Search Content

Search form

Everything Cigars Since 1898!
teaserimage-Cigar-Factories-in-USA
Cigar Culture

Cigar Factories Still in the USA

J. Bennett Alexander Alexander's picture

J. Bennett Alexander

A cigar’s origin is determined by where it’s made. Curiously, it doesn’t really matter how much tobacco, say, a cigar made in the Dominican Republic has in it from Nicaragua. It’s still a Dominican cigar. What you don’t find a lot of these days are premium, handmade cigars with the label “Made in the USA.” That wasn’t always the case.

BACK IN THE DAY

Just before the 20th century came around, it’s estimated that the U.S. supported about 42,000 cigar factories. Cleveland had 300 by itself! You could even find cigar factories in the Quad Cities along the Mississippi River. Today, according to Cigar Aficionado, there are about 50 factories in the U.S. “still sourcing tobacco and rolling their own smokes by hand, day in and day out.” And most of them, as you might have guessed, are in Florida. Many of the factories spread across the country are small, maybe having only one roller. So, the definition of “factory” could be very broadly inclusive. We chose some of our favorites to check out.

THE BIG BOYS

J.C. NEWMAN

Julius Caesar Newman founded the factory known as “El Reloj” (the clock) in 1910 in Tampa, Florida’s Ybor City. At this factory, a historic red-brick building, cigars continue to be made by hand and by machine. The latest project here is a cigar made to honor the “American cigar-making tradition.” Called “The American,” this cigar brand was first rolled when the factory opened. It is an American puro, using a Florida sun-grown wrapper, Connecticut Broadleaf binder, and Pennsylvania and Connecticut filler.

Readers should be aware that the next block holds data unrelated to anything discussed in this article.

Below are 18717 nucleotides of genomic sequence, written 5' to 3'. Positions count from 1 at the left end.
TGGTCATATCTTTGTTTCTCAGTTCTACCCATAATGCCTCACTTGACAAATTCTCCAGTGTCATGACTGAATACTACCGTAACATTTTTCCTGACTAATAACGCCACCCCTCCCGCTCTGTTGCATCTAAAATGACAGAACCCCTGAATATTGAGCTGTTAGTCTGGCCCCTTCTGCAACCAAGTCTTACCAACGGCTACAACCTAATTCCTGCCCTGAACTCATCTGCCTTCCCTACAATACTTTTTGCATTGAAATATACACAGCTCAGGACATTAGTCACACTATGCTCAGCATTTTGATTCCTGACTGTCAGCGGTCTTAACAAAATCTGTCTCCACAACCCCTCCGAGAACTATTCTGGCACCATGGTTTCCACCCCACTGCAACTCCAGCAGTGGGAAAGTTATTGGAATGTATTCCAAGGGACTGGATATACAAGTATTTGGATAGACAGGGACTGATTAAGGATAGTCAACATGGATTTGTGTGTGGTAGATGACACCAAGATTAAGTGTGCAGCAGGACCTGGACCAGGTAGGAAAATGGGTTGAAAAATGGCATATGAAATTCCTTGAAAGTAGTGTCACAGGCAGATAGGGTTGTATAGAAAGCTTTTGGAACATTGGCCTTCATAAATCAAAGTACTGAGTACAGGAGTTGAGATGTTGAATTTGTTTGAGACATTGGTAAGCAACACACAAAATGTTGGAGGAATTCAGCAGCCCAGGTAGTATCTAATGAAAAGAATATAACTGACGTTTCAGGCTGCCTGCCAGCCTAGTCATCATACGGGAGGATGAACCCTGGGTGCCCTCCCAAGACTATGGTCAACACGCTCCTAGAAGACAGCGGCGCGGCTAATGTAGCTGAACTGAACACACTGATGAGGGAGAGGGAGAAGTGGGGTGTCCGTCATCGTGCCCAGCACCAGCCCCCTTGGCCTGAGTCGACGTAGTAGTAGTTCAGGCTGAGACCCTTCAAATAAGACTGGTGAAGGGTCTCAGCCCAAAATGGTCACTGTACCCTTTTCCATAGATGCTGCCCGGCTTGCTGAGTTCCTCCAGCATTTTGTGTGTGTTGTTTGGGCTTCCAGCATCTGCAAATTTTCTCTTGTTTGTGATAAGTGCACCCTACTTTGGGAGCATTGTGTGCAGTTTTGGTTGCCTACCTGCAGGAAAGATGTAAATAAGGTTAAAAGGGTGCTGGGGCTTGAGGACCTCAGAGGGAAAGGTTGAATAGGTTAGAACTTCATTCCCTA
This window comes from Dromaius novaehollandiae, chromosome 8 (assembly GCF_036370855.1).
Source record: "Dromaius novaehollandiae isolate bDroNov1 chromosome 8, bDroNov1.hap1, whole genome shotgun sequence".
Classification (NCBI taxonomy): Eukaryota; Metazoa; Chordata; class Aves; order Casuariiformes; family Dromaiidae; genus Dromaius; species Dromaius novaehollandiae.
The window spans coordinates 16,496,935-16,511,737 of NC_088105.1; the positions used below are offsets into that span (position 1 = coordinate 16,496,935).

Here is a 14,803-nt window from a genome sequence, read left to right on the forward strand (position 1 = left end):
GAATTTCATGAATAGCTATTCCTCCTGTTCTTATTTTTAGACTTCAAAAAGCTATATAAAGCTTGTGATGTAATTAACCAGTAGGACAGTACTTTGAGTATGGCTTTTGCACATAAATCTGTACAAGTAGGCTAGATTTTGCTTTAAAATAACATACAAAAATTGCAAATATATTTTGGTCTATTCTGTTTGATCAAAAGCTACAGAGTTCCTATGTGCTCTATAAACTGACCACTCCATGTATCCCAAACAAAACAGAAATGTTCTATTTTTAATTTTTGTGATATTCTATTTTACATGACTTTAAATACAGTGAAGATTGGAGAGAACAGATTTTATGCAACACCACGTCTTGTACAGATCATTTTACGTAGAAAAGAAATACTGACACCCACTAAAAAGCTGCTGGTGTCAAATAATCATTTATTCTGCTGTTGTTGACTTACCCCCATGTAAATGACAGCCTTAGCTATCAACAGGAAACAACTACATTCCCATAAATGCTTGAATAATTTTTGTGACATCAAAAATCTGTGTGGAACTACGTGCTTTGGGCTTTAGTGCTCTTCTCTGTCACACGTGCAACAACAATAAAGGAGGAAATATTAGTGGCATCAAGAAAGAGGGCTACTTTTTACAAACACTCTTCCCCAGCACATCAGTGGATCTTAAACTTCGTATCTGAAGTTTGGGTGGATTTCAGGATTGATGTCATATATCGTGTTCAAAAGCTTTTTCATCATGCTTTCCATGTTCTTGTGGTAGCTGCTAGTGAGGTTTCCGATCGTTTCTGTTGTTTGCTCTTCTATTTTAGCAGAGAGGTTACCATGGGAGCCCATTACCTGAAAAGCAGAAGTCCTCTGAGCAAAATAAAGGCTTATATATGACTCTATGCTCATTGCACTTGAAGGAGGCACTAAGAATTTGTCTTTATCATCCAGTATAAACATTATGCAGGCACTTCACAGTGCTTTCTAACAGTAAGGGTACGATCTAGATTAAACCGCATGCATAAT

EL REY DE LOS HABANOS

This Miami cigar factory has a Cuban flag prominently placed in its window. That’s a nod to the Cuban roots of Jose “Pepin” Garcia, best known as the force behind My Father Cigars. The name of the factory translates into the “King of Cuban Cigars,” but since Garcia opened a larger factory in Nicaragua, this small factory in Doral now makes the Don Pepin Garcia Original line of cigars, about $7-$10, including Lanceros and Torpedos. The cigars have a Nicaraguan Corojo wrapper enveloping a blend of Nicaraguan fillers. This is a full-bodied cigar.

El Rey de Los Habanos also makes the Tatuaje 15th Anniversary Oscuro and Rosado, both full-bodied, about $17-$21. The Ecuador Rosado wrapper contains rich Nicaraguan filler and binder. It’s a pretty spicy flavor. The Oscuro wrapper is also from Ecuador, with an all-Nicaraguan inside and a bit more pepper and coffee bean notes than the Rosado.

AGANORSA LEAF

This factory, previously Casa Fernandez, is in Miami and makes cigars, like the Aganorsa Leaf Maduro Robusto Extra, with tobacco from Nicaragua and Mexico. This cigar was in Cigar Aficionado’s ‘Top 25 Cigars of the Year’ in 2016.

EL TITAN DE BRONZE

Named for a legendary Cuban military leader, this Little Havana cigar factory in Miami makes its own cigars and also rolls for La Palina, Drew Estate, Warped and others.